Lack of Sleep Among Adolescent Athletes Is Associated With a Higher Prevalence of Self-Reported History of Anxiety and Depression

in Journal of Clinical Sport Psychology
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  • 1 Division of Sports Medicine, Department of Orthopedics, Boston Children’s Hospital, Boston, MA, USA
  • | 2 Department of Orthopedics, Boston Children’s Hospital, Harvard Medical School, Boston, MA, USA
  • | 3 Division of Emergency Medicine, Department of Medicine, Boston Children’s Hospital, Boston, MA, USA
  • | 4 Harvard Medical School, Boston, MA, USA
  • | 5 The Micheli Center for Sports Injury Prevention, Waltham, MA, USA
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Purpose: To study mental health, sleep duration, and daytime sleepiness in young athletes. Methods: A cross-sectional questionnaire study was conducted. The main outcome measures included sleep duration and daytime sleepiness. Results: Study participants included 756 athletes with a mean age of 13.5 years. A total of 39% (n = 296/756) reported not meeting current sleep recommendations for age. Athletes >12 years and with a self-reported anxiety and/or depression history were less likely to meet sleep recommendations and showed higher daytime sleepiness (adjusted odds ratio [aOR] = 1.29, 95% confidence interval [CI] [1.2, 1.4], β [SE] = 3.06 [0.74], respectively). Athletes with goal-oriented reasons for playing versus enjoyment (52% vs. 35%, aOR = 1.70, 95% CI [1.12, 2.58]) were less likely to meet sleep recommendations. Night time internet access and weeknight homework hours were negatively associated with sleep recommendations (aOR = 1.68, 95% CI [1.68, 2.47] and aOR = 3.11, 95% CI [1.82, 5.3]) and positively associated with daytime sleepiness (β [SE] = 1.44 [0.45] and 2.28 [0.59]). Conclusions: Many young athletes are not meeting sleep recommendations. Associated factors include mental health, reasons for play, internet access, and homework demand.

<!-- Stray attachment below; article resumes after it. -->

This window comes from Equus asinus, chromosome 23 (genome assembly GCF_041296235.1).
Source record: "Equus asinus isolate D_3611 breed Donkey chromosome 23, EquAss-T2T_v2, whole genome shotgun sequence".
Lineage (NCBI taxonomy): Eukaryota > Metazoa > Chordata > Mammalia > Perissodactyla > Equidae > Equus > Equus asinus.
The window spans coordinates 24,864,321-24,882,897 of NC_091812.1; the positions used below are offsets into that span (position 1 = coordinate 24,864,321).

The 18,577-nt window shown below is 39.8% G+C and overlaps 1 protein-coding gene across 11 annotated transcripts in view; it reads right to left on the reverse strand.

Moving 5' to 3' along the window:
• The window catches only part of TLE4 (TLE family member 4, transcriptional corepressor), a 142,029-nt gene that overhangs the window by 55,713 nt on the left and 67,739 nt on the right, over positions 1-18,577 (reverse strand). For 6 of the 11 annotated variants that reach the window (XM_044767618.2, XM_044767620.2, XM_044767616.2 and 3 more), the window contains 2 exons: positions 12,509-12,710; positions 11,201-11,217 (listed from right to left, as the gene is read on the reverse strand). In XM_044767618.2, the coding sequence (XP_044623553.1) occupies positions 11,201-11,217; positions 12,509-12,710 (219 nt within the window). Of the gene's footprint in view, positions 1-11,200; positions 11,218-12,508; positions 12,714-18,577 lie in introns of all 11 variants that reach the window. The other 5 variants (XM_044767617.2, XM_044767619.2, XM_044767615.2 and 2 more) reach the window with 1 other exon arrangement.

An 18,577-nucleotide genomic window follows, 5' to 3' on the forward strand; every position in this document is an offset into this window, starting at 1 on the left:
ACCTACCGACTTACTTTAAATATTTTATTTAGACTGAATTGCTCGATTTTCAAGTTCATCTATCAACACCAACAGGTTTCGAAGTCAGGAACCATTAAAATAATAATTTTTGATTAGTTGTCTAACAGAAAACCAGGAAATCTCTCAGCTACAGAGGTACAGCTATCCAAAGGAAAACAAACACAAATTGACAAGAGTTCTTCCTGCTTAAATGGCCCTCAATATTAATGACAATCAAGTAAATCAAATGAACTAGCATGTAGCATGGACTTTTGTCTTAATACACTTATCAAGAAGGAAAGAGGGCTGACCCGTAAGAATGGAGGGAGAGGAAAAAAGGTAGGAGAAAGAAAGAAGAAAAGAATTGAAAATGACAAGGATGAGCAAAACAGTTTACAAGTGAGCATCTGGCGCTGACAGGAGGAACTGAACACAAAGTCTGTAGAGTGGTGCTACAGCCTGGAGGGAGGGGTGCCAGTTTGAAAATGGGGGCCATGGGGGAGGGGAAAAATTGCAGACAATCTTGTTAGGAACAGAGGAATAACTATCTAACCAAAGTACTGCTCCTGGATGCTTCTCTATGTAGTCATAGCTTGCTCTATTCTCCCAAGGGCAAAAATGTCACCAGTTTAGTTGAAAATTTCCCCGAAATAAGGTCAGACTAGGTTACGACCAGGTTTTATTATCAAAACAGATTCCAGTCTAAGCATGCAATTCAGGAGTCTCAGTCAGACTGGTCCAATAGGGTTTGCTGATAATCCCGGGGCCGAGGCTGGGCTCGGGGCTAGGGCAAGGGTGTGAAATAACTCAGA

Stracciolini (Andrea.stracciolini@childrens.harvard.edu) is corresponding author.

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